Posts Tagged ‘Brain mapping’
Background: Microsurgery within eloquent cortex is a controversial approach due to the high-risk of permanent neurological deficit. Few data exist showing the relationship between mapping stimulation intensity required for eliciting a muscle motor evoked potential (MEP) and distance to the motor neurons; furthermore, the motor threshold at which no deficit occurs remains to be defined.
Objective: To evaluate the safety of low threshold MEP mapping for tumor resection close to the primary motor cortex.
Methods: Fourteen patients undergoing tumor surgery were included. Motor threshold was defined as the stimulation intensity that elicited MEPs from target muscles (amplitude >30[mu]V). Monopolar high-frequency motor mapping with train-of-five stimuli (HF-TOF) (pulse duration=500[mu]s; interstimulus interval=4.0ms; frequency=250Hz) was used to determine motor response negative sites where incision and dissection could be performed. At sites negative to 3mA HF-TOF stimulation, the tumor was resected.
Background: Despite intraoperative technical improvements, the insula remains a challenging area for surgery because of its critical relationships with vascular and neurophysiological functional structures.
Objective: To retrospectively investigate the morbidity profile in insular nonenhancing gliomas, with special emphasis on volumetric analysis of tumoral resection.
Methods: From 2000 to 2010, 66 patients underwent surgery. All surgical procedures were conducted under cortical-subcortical stimulation and neurophysiological monitoring. Volumetric scan analysis was applied on T2-weighted magnetic resonance images (MRIs) to establish preoperative and postoperative tumoral volume.
Ahead of Print: Safe Resection of Arteriovenous Malformations in Eloquent Motor Areas Aided by Functional Imaging and Intraoperative Monitoring
BACKGROUND: Arteriovenous malformations (AVMs) proximal to motor cortical areas or motor projection systems are challenging to manage due to the risk of severe sensory and motor impairment. Surgical indication in these cases therefore remains controversial.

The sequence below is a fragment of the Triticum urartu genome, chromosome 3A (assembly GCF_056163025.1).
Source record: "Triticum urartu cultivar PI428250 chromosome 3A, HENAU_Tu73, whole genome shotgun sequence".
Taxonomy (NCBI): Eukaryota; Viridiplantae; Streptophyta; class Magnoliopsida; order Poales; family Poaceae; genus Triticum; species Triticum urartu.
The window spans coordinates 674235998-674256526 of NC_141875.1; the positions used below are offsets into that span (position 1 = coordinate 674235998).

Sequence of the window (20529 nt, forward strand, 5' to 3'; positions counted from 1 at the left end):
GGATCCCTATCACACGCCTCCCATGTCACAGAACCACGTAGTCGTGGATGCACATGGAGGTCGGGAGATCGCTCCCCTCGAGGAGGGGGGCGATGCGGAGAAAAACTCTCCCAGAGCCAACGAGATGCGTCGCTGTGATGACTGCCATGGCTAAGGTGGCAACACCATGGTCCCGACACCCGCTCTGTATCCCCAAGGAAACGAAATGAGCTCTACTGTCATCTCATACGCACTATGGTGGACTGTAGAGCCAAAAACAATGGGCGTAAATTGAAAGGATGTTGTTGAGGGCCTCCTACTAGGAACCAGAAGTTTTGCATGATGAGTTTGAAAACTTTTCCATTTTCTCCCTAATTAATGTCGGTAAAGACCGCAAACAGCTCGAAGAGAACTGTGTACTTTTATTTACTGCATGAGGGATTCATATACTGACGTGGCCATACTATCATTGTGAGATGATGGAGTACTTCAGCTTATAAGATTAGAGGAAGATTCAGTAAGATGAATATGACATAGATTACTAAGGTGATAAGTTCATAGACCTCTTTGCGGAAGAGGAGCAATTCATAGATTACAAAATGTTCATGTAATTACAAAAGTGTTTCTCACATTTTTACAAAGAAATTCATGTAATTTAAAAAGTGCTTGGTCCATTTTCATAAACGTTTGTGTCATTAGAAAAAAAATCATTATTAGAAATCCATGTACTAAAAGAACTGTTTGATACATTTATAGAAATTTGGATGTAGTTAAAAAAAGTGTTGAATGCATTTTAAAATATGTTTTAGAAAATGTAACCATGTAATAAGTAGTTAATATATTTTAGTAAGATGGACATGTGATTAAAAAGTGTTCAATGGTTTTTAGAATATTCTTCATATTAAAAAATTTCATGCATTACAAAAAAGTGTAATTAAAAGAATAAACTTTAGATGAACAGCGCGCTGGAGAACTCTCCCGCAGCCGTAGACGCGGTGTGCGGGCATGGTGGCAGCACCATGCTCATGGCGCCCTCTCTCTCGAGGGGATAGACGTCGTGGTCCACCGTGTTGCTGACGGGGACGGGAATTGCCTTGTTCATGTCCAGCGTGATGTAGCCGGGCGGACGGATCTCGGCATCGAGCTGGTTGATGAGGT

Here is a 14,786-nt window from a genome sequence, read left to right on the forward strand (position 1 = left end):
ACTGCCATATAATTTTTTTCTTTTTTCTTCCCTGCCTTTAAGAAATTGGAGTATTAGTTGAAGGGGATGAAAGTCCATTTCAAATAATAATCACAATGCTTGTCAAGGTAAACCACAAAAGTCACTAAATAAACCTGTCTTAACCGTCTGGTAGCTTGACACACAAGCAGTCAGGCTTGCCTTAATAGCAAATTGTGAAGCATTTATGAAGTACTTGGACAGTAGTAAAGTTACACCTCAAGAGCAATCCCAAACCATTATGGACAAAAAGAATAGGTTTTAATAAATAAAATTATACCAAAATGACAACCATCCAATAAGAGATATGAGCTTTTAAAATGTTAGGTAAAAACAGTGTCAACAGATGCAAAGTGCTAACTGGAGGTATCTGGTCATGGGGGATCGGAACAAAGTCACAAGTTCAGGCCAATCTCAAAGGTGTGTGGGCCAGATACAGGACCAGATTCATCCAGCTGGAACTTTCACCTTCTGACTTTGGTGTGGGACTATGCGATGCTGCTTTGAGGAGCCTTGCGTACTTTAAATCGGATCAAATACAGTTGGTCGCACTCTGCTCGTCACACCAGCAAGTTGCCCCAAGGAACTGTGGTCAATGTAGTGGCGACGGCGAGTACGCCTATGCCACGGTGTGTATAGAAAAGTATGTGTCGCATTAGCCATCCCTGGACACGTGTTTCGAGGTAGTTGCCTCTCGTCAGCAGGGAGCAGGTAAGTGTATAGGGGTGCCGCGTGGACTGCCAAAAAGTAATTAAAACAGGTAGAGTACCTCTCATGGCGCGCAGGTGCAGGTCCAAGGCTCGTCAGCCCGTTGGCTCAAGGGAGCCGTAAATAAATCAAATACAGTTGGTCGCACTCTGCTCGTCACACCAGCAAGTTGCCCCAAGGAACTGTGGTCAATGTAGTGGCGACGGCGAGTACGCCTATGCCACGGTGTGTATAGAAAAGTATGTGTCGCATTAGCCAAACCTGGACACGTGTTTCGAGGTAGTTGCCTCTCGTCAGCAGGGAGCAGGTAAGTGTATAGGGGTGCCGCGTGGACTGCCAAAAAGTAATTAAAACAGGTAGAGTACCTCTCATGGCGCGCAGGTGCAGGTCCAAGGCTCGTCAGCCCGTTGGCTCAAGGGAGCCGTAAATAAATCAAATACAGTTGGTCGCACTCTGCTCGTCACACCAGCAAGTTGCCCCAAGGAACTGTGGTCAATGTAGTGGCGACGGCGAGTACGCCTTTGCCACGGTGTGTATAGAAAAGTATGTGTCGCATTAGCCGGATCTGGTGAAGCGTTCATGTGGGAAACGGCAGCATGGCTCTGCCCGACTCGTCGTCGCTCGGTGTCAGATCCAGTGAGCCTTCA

OBJECTIVE: To propose a standardized approach for centrally situated AVMs, based on functional imaging and intraoperative electrophysiological evaluation.
METHODS: We conducted a retrospective analysis of 15 patients who underwent surgical treatment for AVMs in motor cortical areas or proximal to motor projections. Preoperative assessment included fMRI and 3D-tractography. Operations were performed under continuous electrophysiological monitoring aided by direct brain stimulation. We identified critical bloody supply to the motor areas by temporary occluding the feeding vessels under electrophysiological monitorization. Clinical outcome was evaluated using the modified Rankin Scale.
OBJECTIVE: Electrostimulation was used to study neuronal substrates involved in spatial awareness in humans.
METHODS: Spatial neglect was studied using a line bisection task in combination with electrostimulation mapping of the right hemisphere in 50 cases. Stimulation sites were identified using Talairach’s coordinates. The behavioral effects induced by stimulation, especially eye movements and deviations from the median, were quantified and compared to pre-operative data and to a control group.